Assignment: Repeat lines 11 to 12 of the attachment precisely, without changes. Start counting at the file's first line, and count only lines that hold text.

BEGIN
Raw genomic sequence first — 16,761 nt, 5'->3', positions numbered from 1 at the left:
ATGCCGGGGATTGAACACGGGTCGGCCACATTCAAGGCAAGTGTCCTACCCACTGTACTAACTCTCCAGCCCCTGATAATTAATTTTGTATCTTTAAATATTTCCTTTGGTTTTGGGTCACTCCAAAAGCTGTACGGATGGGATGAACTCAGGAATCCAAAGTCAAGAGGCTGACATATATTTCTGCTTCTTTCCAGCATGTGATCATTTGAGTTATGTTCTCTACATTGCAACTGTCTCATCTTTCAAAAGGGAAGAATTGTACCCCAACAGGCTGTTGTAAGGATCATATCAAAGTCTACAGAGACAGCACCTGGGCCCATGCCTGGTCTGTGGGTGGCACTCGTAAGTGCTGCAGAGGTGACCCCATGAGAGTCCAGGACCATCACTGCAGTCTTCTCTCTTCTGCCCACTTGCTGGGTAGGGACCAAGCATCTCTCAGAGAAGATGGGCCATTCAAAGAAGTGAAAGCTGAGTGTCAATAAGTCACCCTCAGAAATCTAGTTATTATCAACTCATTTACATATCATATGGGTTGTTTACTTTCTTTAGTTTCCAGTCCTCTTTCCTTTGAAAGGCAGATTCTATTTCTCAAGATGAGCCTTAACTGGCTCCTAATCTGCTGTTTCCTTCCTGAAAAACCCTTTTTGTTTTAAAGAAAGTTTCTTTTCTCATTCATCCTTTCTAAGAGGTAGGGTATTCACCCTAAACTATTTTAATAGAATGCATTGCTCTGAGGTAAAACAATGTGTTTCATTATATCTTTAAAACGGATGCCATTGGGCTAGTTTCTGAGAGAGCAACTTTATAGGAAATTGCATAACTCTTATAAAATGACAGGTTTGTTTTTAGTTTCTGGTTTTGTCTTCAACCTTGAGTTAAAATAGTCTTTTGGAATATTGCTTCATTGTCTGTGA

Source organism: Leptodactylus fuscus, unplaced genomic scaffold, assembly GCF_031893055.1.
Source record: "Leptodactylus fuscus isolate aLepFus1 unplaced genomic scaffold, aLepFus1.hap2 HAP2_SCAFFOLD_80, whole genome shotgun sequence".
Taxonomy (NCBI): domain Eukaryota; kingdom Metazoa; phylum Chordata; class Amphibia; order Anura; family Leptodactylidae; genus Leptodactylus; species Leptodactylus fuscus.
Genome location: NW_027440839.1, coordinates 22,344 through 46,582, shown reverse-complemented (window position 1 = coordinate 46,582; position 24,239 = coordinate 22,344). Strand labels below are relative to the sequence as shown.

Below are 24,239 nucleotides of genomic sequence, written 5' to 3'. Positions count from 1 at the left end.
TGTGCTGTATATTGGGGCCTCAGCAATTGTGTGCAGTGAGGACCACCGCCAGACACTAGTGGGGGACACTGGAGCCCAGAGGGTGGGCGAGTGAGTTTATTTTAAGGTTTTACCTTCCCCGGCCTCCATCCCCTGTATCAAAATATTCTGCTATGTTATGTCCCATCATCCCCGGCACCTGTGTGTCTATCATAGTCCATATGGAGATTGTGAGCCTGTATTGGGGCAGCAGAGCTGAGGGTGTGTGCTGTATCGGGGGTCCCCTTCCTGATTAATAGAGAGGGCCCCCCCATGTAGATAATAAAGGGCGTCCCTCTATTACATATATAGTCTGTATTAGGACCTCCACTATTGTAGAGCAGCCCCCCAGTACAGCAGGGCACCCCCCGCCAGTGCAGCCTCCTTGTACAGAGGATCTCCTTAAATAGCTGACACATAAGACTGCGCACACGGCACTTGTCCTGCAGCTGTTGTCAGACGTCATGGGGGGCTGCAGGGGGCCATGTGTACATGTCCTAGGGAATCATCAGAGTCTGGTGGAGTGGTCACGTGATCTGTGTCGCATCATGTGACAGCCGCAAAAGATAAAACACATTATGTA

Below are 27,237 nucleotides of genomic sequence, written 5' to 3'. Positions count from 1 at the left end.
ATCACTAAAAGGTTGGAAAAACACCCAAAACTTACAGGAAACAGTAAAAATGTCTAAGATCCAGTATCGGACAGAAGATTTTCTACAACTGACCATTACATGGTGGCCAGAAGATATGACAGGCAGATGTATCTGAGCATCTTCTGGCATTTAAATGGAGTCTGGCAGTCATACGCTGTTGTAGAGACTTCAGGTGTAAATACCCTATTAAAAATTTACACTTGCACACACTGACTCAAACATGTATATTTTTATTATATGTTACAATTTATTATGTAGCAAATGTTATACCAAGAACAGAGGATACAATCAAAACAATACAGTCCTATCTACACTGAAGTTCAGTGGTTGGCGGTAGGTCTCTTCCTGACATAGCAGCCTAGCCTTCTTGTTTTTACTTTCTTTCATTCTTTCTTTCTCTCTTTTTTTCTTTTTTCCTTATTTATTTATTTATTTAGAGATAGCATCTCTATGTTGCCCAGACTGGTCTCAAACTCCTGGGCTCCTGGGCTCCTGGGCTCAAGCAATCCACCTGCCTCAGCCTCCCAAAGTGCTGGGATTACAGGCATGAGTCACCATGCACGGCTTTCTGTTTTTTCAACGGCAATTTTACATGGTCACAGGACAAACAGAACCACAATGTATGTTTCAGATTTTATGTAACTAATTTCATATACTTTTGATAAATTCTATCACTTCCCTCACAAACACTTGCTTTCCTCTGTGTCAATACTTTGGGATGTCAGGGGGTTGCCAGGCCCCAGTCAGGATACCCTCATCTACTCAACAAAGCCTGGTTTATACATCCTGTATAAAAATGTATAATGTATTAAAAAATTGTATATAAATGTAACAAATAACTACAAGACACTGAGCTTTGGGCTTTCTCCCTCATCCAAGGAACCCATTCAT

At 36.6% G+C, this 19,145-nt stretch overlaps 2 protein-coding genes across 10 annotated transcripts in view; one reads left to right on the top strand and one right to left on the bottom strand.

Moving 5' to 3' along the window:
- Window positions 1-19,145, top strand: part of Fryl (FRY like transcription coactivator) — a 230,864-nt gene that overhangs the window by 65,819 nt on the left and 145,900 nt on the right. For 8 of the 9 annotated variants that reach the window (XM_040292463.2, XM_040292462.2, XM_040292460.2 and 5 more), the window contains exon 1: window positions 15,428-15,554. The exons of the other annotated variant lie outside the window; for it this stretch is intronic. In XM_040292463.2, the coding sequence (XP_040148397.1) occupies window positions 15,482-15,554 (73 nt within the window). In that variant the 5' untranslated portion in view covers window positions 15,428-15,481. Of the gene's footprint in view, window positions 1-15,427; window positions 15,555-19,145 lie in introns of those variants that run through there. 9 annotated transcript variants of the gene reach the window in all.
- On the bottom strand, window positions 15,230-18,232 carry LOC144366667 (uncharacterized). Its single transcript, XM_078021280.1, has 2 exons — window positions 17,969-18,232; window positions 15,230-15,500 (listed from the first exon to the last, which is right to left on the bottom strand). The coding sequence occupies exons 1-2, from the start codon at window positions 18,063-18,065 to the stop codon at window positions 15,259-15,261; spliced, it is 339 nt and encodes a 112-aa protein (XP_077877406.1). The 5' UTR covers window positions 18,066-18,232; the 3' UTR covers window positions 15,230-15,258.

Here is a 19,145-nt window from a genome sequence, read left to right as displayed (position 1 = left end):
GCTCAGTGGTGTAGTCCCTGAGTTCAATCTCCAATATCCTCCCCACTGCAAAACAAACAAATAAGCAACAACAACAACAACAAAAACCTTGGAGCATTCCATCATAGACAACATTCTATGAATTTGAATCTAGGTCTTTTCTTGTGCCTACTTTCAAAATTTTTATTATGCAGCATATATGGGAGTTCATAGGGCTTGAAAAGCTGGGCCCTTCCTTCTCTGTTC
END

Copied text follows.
At 36.6% G+C, this 19,145-nt stretch overlaps 2 protein-coding genes across 10 annotated transcripts in view; one reads left to right on the top strand and one right to left on the bottom strand.

Moving 5' to 3' along the window: